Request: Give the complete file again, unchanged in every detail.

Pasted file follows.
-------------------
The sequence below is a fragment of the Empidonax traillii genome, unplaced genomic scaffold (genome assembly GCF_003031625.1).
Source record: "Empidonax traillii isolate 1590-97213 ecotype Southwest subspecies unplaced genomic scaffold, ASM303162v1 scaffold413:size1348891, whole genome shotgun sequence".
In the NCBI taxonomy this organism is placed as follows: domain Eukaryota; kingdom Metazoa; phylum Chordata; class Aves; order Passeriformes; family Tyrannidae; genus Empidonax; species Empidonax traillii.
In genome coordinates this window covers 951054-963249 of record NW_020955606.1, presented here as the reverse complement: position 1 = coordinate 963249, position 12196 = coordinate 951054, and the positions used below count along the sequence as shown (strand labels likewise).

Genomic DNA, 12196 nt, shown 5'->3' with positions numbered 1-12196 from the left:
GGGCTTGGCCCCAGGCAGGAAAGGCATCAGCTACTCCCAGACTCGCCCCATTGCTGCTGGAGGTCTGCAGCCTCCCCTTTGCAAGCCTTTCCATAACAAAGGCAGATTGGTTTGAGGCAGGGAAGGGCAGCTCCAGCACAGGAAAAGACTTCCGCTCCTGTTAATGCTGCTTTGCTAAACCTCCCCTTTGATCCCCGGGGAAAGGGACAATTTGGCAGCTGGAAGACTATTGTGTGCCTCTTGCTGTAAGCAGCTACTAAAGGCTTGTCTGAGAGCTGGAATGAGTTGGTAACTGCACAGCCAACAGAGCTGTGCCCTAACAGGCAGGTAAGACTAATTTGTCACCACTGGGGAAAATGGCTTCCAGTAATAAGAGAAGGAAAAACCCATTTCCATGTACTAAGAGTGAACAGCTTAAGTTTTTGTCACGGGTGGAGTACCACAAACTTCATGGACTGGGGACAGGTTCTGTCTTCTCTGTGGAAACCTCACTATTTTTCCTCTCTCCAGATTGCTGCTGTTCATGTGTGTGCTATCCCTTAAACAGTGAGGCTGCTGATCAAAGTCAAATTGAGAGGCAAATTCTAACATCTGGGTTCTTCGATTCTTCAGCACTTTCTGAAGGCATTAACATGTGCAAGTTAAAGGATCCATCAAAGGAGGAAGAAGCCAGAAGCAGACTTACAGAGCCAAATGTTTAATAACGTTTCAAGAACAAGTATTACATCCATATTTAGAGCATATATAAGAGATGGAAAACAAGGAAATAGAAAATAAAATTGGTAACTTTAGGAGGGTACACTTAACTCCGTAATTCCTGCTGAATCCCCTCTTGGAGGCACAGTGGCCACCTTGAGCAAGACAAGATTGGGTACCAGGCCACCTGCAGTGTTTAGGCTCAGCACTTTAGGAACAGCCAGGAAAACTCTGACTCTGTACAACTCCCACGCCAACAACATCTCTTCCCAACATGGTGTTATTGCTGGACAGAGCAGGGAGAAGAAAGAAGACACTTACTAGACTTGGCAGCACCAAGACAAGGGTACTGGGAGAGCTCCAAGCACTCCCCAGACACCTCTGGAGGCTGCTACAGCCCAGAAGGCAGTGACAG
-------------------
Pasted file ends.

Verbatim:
The sequence below is a fragment of the Empidonax traillii genome, unplaced genomic scaffold (genome assembly GCF_003031625.1).
Source record: "Empidonax traillii isolate 1590-97213 ecotype Southwest subspecies unplaced genomic scaffold, ASM303162v1 scaffold413:size1348891, whole genome shotgun sequence".
In the NCBI taxonomy this organism is placed as follows: domain Eukaryota; kingdom Metazoa; phylum Chordata; class Aves; order Passeriformes; family Tyrannidae; genus Empidonax; species Empidonax traillii.
In genome coordinates this window covers 951054-963249 of record NW_020955606.1, presented here as the reverse complement: position 1 = coordinate 963249, position 12196 = coordinate 951054, and the positions used below count along the sequence as shown (strand labels likewise).

Genomic DNA, 12196 nt, shown 5'->3' with positions numbered 1-12196 from the left:
GGGCTTGGCCCCAGGCAGGAAAGGCATCAGCTACTCCCAGACTCGCCCCATTGCTGCTGGAGGTCTGCAGCCTCCCCTTTGCAAGCCTTTCCATAACAAAGGCAGATTGGTTTGAGGCAGGGAAGGGCAGCTCCAGCACAGGAAAAGACTTCCGCTCCTGTTAATGCTGCTTTGCTAAACCTCCCCTTTGATCCCCGGGGAAAGGGACAATTTGGCAGCTGGAAGACTATTGTGTGCCTCTTGCTGTAAGCAGCTACTAAAGGCTTGTCTGAGAGCTGGAATGAGTTGGTAACTGCACAGCCAACAGAGCTGTGCCCTAACAGGCAGGTAAGACTAATTTGTCACCACTGGGGAAAATGGCTTCCAGTAATAAGAGAAGGAAAAACCCATTTCCATGTACTAAGAGTGAACAGCTTAAGTTTTTGTCACGGGTGGAGTACCACAAACTTCATGGACTGGGGACAGGTTCTGTCTTCTCTGTGGAAACCTCACTATTTTTCCTCTCTCCAGATTGCTGCTGTTCATGTGTGTGCTATCCCTTAAACAGTGAGGCTGCTGATCAAAGTCAAATTGAGAGGCAAATTCTAACATCTGGGTTCTTCGATTCTTCAGCACTTTCTGAAGGCATTAACATGTGCAAGTTAAAGGATCCATCAAAGGAGGAAGAAGCCAGAAGCAGACTTACAGAGCCAAATGTTTAATAACGTTTCAAGAACAAGTATTACATCCATATTTAGAGCATATATAAGAGATGGAAAACAAGGAAATAGAAAATAAAATTGGTAACTTTAGGAGGGTACACTTAACTCCGTAATTCCTGCTGAATCCCCTCTTGGAGGCACAGTGGCCACCTTGAGCAAGACAAGATTGGGTACCAGGCCACCTGCAGTGTTTAGGCTCAGCACTTTAGGAACAGCCAGGAAAACTCTGACTCTGTACAACTCCCACGCCAACAACATCTCTTCCCAACATGGTGTTATTGCTGGACAGAGCAGGGAGAAGAAAGAAGACACTTACTAGACTTGGCAGCACCAAGACAAGGGTACTGGGAGAGCTCCAAGCACTCCCCAGACACCTCTGGAGGCTGCTACAGCCCAGAAGGCAGTGACAG